I’ve been rather quiet on the blog lately. I hope to change that in the weeks ahead. Rather than comment on some of the recent postings, I thought I’d raise a topic that I thought merited a post on its own.
One of the most common uses of sortition that has been proposed is to approve or reject legislation drafted by some other body–usually, an elected legislative body. The new People’s Senate Party in Canada, for example, endorses this proposal. In some respects, this makes the randomly-selected house (hereafter Representative House, or RH) into a substitute for a referendum. Instead of seeking approval for laws from the people as a whole, seek it from a randomly-selected sample.
I think there’s a lot of merit to this proposal, but I have a serious concern that I think merits addressing. Basically, I think that there are two types of legislation. On the one hand, there is “must-pass” legislation–stuff like the defense budget, or the debt ceiling. There’s an interesting literature on legislation like this. Take, for example, the work by Thomas Romer on referenda for school district budgets. Typically, the practice is that if such referenda are not approved, the district budget reverts to some insanely low level, one that no parent would want. School board officials are assumed to want to maximize the size of the budget. And so unsurprisingly, Romer argues, they propose the maximum possible budget that a majority will approve via referendum (i.e., the one that leaves the mediam voter indifferent between approval and rejection). And given how bad rejection is, this could be rather large.
The point is that when it comes to “must-pass” legislation, referenda are a rather weak constraint on elected legislators. I fear the same might be true for a RH.
Then there’s “optional” legislation, i.e., legislation that need not pass. Here it is true that a RH could make a real difference. But it’s important to note that it’s a negative difference. In effect, it’s a veto. And this is again consistent with the empirical literature on referenda. Basically, it’s much easier to defeat a referendum than to pass one (although both tasks can take a ton of money in a large polity like the state of California).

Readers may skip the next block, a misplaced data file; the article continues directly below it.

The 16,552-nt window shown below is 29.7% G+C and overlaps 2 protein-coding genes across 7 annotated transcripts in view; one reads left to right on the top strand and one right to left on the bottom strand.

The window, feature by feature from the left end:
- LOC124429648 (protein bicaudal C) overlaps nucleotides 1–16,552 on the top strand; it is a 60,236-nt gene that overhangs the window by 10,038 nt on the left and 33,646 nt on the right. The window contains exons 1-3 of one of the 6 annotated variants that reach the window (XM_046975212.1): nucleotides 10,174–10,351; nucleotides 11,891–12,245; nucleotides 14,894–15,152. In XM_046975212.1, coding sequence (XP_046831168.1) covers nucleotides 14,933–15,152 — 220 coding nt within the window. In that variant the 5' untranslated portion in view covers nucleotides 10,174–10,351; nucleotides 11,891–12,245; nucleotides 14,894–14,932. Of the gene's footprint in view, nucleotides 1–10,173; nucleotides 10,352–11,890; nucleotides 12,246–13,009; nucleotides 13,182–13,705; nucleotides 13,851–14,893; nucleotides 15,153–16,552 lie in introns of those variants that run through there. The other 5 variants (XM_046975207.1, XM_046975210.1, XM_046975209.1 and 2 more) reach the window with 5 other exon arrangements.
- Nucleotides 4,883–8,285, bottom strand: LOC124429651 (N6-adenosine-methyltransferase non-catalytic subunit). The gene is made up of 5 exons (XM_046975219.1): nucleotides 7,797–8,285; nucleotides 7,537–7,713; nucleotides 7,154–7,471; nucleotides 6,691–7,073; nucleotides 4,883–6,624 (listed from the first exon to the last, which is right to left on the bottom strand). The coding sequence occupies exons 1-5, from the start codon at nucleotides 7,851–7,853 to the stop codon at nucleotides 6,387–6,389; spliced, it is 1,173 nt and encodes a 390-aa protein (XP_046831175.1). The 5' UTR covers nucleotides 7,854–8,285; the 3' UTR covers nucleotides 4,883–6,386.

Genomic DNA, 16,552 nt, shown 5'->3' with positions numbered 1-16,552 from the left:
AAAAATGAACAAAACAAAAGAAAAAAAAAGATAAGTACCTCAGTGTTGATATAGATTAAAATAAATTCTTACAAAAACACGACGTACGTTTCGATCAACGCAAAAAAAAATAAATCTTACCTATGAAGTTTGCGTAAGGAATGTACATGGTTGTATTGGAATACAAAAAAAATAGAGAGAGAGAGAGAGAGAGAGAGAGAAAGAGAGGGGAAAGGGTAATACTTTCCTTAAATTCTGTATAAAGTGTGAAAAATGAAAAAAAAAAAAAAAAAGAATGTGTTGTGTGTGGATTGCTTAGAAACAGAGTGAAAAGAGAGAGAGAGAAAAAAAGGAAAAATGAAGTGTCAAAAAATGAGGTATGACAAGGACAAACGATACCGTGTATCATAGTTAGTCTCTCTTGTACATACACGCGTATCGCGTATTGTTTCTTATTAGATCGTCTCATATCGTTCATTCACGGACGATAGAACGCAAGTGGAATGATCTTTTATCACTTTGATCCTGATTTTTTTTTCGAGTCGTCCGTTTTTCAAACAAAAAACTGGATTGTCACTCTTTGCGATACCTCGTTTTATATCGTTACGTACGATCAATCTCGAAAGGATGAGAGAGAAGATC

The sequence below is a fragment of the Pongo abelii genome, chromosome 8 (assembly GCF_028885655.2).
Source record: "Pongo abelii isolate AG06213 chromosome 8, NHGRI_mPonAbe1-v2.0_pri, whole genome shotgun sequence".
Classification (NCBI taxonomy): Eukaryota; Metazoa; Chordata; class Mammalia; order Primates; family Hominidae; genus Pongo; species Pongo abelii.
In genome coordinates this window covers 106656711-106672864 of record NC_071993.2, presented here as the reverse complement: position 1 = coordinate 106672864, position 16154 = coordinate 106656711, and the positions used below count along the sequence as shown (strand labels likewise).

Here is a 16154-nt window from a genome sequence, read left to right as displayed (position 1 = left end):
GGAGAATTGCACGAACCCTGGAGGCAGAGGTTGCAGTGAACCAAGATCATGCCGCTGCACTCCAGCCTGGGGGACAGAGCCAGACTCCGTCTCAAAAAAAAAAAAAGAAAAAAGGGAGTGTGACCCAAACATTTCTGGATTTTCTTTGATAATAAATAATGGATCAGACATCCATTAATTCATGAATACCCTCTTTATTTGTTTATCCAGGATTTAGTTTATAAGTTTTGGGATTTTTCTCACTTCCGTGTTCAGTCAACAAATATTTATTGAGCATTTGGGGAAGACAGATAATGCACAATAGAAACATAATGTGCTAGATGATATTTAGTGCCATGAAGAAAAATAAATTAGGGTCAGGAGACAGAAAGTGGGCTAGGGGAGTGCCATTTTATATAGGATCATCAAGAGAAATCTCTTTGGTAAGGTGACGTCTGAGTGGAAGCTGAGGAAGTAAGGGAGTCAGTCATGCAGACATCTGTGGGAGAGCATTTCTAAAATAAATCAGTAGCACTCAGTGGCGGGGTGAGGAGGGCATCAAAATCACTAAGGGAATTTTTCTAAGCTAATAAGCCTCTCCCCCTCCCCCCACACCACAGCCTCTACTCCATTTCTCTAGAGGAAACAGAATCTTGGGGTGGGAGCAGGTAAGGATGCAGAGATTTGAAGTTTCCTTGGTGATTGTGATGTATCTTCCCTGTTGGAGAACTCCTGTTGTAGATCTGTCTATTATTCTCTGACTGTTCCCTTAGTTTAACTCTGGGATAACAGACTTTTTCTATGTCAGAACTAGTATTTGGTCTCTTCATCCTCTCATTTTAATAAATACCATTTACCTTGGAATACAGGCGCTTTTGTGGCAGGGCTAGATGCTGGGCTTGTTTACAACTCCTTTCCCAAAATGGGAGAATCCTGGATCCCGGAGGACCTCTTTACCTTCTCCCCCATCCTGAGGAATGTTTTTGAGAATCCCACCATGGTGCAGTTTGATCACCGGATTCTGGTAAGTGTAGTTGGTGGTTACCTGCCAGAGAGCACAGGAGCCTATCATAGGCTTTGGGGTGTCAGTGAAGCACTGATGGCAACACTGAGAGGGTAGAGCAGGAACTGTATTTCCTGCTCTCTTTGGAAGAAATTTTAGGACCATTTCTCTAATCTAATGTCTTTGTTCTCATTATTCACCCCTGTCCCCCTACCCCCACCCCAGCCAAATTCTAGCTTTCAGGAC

What I think all of this suggests is that if we want to feel comfortable with a RH in charge of up-or-down votes on legislation, we also have to feel comfortable with the flow of proposals that will reach them. If the RH never sees a bill that corrects a real problem, then it can’t really do anything. A RH in the U.S. would almost certainly pass a single-payer health care bill, but an elected legislature in the pay of the health insurance industry would never send such a bill to the RH.
Now there are several ways around this problem. One is to have the RH draft and approve legislation. Another is to have one RH draft, and another approve, legislation. Neither of these options leaves any room for the perceived advantages of elected decision-making bodies. (If you don’t think there are any, you won’t care). Yet another way would be to make it easier to get a proposal before a RH–maybe letting members of the general public make proposals. The trick here would be to do this in a manner that wouldn’t overwhelm the system with unlimited numbers of looney proposals.
So I guess I raise all this as a cautionary question. How comfortable should we be with an elected legislature with proposal power? And would we be less comfortable if a randomly-selected body had to draft all legislation itself? I know this topic has been touched on various times, but I think it’s worthy of detailed consideration in its own right.